It was said to have been designed by Lt. Colonel Francis Ringler Thomson, about whom I can find no biographical information, in 1853…and this gate was demolished in 1964.
This is what we find at the main city gate today.
Directly upon entering Valletta, immediately to the right is what remains of the city’s Royal Opera House, though the site was developed into an open air theater which opened in August of 2013.
The Royal Opera Theater was said to have been designed by the English architect Edward Middleton Barry in 1866…
…and with windows and columns that are not level with the sloping street beside it, like what we saw back at the Inquisitor’s Palace.
Then, only 76-years later, it took a direct hit in April of 1942 from German Air Force bombers, and was almost completely destroyed.
Making a right turn after entering the city through the gate, onto Pope Pius V Street, we come to the Church of Our Lady of Victories, or La Vittoria…
…said to have had its foundation stone laid in 1566, and built to commemorate the Victory of the Knights of the Order of St. John and the Maltese over Ottoman invaders in 1565.
Directly across from La Vittoria Church is the St. James Bastion, where the two places dove-tail with each other in shape.
It was said to be one of the first bulwarks to be completed after the initiation of the construction of the fortified city in 1566.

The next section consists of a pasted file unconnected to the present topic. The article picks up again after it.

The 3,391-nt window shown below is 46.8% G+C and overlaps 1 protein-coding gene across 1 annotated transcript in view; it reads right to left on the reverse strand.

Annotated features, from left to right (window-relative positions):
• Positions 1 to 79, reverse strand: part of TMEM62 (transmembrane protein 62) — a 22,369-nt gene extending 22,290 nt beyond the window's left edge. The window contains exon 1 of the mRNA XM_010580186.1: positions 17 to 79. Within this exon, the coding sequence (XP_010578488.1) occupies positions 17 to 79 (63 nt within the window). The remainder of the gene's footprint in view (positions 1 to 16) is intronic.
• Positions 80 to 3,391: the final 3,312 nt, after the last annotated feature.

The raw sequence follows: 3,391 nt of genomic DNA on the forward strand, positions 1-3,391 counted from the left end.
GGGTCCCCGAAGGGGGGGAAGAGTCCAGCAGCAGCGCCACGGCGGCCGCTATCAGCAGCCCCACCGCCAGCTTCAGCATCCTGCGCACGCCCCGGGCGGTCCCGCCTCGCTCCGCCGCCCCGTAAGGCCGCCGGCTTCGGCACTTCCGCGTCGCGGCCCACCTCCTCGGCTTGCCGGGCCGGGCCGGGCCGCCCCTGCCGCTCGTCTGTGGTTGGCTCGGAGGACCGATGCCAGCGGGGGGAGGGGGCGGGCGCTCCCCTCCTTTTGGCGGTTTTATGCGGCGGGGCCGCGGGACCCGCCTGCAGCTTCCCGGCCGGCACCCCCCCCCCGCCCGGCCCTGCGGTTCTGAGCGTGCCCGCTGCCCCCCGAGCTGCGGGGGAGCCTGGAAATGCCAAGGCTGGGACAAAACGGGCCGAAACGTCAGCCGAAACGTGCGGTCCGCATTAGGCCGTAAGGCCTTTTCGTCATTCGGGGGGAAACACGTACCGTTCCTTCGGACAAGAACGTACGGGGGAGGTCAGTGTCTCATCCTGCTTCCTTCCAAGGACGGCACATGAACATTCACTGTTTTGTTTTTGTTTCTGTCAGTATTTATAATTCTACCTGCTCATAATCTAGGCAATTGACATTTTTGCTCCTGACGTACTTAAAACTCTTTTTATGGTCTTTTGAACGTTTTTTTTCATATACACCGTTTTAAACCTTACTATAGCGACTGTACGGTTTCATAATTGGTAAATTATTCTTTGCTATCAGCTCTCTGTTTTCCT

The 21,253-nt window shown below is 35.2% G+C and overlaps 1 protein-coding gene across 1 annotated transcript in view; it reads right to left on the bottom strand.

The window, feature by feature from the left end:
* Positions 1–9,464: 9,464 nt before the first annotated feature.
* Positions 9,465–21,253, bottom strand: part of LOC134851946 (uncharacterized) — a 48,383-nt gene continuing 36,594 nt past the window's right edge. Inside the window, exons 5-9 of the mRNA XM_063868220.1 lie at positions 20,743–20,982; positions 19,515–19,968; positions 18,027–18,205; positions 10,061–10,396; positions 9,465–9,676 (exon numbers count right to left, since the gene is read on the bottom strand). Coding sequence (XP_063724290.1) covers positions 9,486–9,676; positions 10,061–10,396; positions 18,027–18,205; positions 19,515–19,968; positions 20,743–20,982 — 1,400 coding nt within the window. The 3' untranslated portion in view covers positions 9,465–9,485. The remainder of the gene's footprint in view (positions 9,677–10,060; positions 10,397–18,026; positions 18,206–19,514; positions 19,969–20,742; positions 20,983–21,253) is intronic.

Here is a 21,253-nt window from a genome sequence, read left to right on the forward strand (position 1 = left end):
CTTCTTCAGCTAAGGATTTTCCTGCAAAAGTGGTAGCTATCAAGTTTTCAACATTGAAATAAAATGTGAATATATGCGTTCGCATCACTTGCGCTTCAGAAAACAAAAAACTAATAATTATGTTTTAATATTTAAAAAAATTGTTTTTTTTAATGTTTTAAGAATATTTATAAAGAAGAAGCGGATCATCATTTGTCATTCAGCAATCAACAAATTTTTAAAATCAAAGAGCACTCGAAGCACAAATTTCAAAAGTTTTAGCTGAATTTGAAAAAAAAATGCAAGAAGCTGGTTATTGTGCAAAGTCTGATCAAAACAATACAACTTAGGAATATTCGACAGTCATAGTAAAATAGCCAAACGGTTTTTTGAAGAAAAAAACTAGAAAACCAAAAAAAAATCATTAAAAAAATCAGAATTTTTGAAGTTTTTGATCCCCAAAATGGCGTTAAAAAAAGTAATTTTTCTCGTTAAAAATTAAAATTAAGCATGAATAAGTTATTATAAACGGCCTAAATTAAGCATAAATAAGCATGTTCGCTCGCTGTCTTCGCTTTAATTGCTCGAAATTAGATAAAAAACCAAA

The St. James Bastion forms one of the four important and massive bulwarks, and was carved largely out of bedrock.
The Sphinx on the Giza Plateau of Egypt was also carved from bedrock.
The bastion is said to contain to low “batteries” in its flanks, each protected by a massive rounded orillion.
The next place we come to continuing around to the right from the main city gate are the Upper Barrakka Gardens.
Check out the height and depth of the stone work seen here!
The Upper Barrakka Gardens are located on the upper tier of the St. Peter and Paul Bastion, and are a public garden…
…offering a panoramic view of the Grand Harbor.
It is the highest point of the city walls.
The gardens are linked to the Valletta Ditch and the nearby Lascaris Wharf by the Barrakka Lift, which was said to have first been constructed in 1905, closed in 1973, and dismantled in 1983…
…then a new lift was inaugurated in 2012.
This is the Fort Lacaris Battery, said to have been built by the British in 1854, and connected to the Peter & Paul Bastion that the Upper Barrakka Gardens are located at the top of…
…and this is a view of the Lacaris Bastion Gardjola, or Guard Tower, like what we saw earlier at Fort St. Michael in Senglea.
Before I move further along the city’s wall, I would like to show you the Auberge de Castille, which is directly across from the Upper Barrakka Gardens.
It was said to have been built in the 1740s on the highest point in Valletta…
…and has been the Office of the Prime Minister of Malta since 1972.